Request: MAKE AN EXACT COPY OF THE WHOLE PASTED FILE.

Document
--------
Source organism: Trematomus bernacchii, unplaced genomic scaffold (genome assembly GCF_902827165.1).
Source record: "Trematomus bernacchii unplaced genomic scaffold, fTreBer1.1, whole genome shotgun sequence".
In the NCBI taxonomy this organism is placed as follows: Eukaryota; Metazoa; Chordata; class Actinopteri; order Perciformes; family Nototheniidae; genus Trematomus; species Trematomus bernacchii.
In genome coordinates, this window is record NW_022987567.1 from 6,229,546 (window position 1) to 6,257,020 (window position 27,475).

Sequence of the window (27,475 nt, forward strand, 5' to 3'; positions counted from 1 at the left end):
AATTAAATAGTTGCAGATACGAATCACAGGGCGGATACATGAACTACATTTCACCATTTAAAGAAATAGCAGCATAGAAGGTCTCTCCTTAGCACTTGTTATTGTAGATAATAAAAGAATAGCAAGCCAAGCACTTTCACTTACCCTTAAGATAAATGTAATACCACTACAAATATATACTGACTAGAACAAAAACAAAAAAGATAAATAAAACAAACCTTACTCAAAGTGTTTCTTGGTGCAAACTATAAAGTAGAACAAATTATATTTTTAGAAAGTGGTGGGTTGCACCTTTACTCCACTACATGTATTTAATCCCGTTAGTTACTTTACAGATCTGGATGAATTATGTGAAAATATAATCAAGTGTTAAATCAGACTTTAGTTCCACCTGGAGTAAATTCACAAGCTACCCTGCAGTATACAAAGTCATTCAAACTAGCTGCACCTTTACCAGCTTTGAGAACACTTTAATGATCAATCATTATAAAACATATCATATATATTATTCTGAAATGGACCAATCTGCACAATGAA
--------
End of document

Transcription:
Source organism: Trematomus bernacchii, unplaced genomic scaffold (genome assembly GCF_902827165.1).
Source record: "Trematomus bernacchii unplaced genomic scaffold, fTreBer1.1, whole genome shotgun sequence".
In the NCBI taxonomy this organism is placed as follows: Eukaryota; Metazoa; Chordata; class Actinopteri; order Perciformes; family Nototheniidae; genus Trematomus; species Trematomus bernacchii.
In genome coordinates, this window is record NW_022987567.1 from 6,229,546 (window position 1) to 6,257,020 (window position 27,475).

Sequence of the window (27,475 nt, forward strand, 5' to 3'; positions counted from 1 at the left end):
AATTAAATAGTTGCAGATACGAATCACAGGGCGGATACATGAACTACATTTCACCATTTAAAGAAATAGCAGCATAGAAGGTCTCTCCTTAGCACTTGTTATTGTAGATAATAAAAGAATAGCAAGCCAAGCACTTTCACTTACCCTTAAGATAAATGTAATACCACTACAAATATATACTGACTAGAACAAAAACAAAAAAGATAAATAAAACAAACCTTACTCAAAGTGTTTCTTGGTGCAAACTATAAAGTAGAACAAATTATATTTTTAGAAAGTGGTGGGTTGCACCTTTACTCCACTACATGTATTTAATCCCGTTAGTTACTTTACAGATCTGGATGAATTATGTGAAAATATAATCAAGTGTTAAATCAGACTTTAGTTCCACCTGGAGTAAATTCACAAGCTACCCTGCAGTATACAAAGTCATTCAAACTAGCTGCACCTTTACCAGCTTTGAGAACACTTTAATGATCAATCATTATAAAACATATCATATATATTATTCTGAAATGGACCAATCTGCACAATGAA